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After rejecting Octopuses and Rainbow Unicorns as potential mascots for their new school, Woodland Middle School students settled on Huskies. The students and staff will move into their new digs at what used to be East High School and will become Ordean-East Middle School next year. Four members of the Woodland student council reported to the Duluth School Board's education committee on Tuesday about the quest for a mascot. Nominations were accepted, which included the aforementioned Octopi and Unicorns. The council narrowed the choices to Pumas, Bears, Eagles and Huskies.
Campuses at Duluth's public high schools appear likely to remain open -- allowing students to leave the buildings during lunch periods -- for at least another academic year, based on School Board members' discussion on Tuesday. The board first addressed the possibility of closing campuses in November following neighborhood complaints about students smoking and loitering during lunch breaks as well as about parking issues. Only freshmen are required to stay on campus now.
It would be difficult to blame the Couture family of Esko if they wanted to remove March from the calendar. Four years ago in March, Valerie Couture underwent surgery at the Mayo Clinic in Rochester in which her stomach and part of her esophagus were removed. It was the first major step in a battle with an uncommon genetic disease that also threatens two of the Coutures' three children. Last year in March, Ray Couture was investigating a vacant property as an officer for the Fond du Lac Police Department when he slipped off a retaining wall that was hidden in the snow.
Hiroko Tada went home to a different Japan last summer. "Because of the nuclear explosion ... we didn't have enough energy to provide for all of Japan," said Tada, 30, a senior at the University of Wisconsin-Superior. "Many companies were saving energy." Tada is from Yokohama, a city of 4 million on Tokyo Bay.
A Mankato, Minn., man clung to his snowmobile, alone and severely injured, as rescuers searched for him in the dark early Saturday morning in the vast network of the Arrowhead Trail system in northern St. Louis County. But it was another party of snowmobilers who came across John Bastian, 41, at a spot on the trail near Cook about 9:30 a.m. Saturday, said 1st Lt. Kurt Erickson, director of the Cook station of the volunteer St. Louis County Rescue Squad. Bastian was conscious and speaking with medics but incapacitated when Erickson arrived at the scene, he said.
Hundreds of high school students from four states invaded the Duluth Entertainment Convention Center on Thursday, ready to take on their peers in robot-to-robot combat. The man in charge thinks of it in relation to an iconic Duluth event. "I wanted this to be just like Grandma's Marathon is -- for geeks," said Mark Lawrence, a youthful retiree who runs in Grandma's and coaches the Green Machine from Edina, Minn., one of the powerhouses in the annual competition known as FIRST Robotics. Lawrence also is in charge of Minnesota's three regional competitions that feed into the world championshi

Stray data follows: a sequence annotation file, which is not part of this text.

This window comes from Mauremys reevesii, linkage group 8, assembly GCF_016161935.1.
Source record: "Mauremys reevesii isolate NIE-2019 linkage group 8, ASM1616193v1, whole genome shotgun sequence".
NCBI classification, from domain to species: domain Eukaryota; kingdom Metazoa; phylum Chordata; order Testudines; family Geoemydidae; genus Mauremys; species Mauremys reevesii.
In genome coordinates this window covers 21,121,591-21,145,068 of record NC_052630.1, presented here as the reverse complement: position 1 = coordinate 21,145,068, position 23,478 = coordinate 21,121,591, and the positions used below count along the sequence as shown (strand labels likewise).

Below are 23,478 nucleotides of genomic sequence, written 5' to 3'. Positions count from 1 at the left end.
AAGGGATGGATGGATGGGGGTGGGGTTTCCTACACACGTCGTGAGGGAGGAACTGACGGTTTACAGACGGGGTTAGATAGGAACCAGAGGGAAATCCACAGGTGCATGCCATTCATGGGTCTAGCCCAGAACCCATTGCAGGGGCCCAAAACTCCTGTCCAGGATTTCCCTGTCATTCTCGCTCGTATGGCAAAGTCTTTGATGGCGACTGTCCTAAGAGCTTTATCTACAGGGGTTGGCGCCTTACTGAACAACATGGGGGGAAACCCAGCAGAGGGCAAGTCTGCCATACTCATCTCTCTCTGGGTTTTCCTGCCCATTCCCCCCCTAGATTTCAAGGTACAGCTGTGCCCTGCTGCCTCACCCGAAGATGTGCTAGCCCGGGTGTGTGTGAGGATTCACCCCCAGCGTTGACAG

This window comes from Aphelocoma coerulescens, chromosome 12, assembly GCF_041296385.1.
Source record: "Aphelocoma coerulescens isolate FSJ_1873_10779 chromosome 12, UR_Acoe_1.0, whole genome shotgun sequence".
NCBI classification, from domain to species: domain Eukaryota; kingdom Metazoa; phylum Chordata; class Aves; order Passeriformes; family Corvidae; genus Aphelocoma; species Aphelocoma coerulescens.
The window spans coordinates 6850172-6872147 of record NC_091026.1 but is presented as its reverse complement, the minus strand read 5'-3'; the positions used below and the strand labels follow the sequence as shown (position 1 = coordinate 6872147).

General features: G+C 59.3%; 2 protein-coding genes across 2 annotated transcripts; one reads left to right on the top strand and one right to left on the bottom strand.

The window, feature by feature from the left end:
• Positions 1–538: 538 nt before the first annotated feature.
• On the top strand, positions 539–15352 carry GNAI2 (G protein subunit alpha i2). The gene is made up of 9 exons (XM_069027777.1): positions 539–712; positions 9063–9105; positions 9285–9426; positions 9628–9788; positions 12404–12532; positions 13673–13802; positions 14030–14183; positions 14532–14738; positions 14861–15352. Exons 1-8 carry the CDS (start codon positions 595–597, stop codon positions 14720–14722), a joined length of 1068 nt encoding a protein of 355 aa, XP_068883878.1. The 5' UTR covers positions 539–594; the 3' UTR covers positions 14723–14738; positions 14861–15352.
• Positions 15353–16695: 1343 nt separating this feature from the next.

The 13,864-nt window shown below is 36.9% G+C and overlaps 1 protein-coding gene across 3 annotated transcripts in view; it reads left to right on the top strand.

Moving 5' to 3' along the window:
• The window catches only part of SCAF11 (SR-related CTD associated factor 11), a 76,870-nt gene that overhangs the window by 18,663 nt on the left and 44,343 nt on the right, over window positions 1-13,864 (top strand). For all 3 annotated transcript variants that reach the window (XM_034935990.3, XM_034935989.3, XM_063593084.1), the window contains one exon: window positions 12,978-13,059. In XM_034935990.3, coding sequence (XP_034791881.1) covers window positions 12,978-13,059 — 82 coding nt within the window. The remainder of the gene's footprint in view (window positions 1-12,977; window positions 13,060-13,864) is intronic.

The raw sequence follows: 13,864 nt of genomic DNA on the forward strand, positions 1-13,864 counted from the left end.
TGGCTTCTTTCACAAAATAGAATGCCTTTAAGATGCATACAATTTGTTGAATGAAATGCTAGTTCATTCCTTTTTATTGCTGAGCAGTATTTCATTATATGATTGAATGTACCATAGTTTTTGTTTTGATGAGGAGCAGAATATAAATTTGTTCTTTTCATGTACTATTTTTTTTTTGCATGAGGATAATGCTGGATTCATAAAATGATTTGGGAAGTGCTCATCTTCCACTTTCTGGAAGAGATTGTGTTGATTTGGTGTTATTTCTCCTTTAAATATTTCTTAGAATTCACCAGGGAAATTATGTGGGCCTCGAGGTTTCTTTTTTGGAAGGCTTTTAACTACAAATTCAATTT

If you were born in 1962, you've reached the age when doctors say you should get your first colonoscopy. "Colon cancer screening has been shown to decrease the risk of dying from colon cancer," Dr. Theresa Smith, a gastroentologist at Essentia Health-Duluth Clinic, said in a news release from Essentia.
Seven Northland women who grappled with a killer for eight weeks shared their success on Wednesday. The killer is heart disease, and the women participated in the Go Red for Women Challenge, the American Heart Associations' effort to help them change lifestyles and produce healthier hearts. The women -- Deb Smith, Stacey Askelson, Tina Nummi, Krista Pedersen, Marcia Olson, Chevon Gallagher and Jodi O'Connor -- were honored as part of the Northland Go Red For Women luncheon on Wednesday at the Greysolon Ballroom.
Lest you think the yellow Labrador retriever lying calmly next to Josh Sorvik's wheelchair is an impossibly perfect dog, the incident of the stuffed llama should be mentioned. "Technically, it's kind of my fault that I was egging her on," said Sorvik, an athletic-looking 21-year-old with short, dark hair and a ready smile. The dog -- Olivia IV, but you can call her Olivia -- has been with Sorvik since November. She helps Sorvik, who was paralyzed from below the chest down in a March 29, 2009, skiing accident at Spirit Mountain, with a variety of tasks.
A white supremacist rally on the steps of Duluth City Hall turned into a raucous confrontation on Saturday, with dozens of counter-protesters shouting, chanting and pelting the white-pride group with snowballs. For 30 minutes, the two groups stood face-to-face as a steady snow fell, watched by a line of Duluth police, wearing safety helmets, who stood against the building. Aside from some pushing and shoving and the snowballs, the confrontation was verbal. Four people were arrested on disorderly conduct charges, Duluth police said in a news release.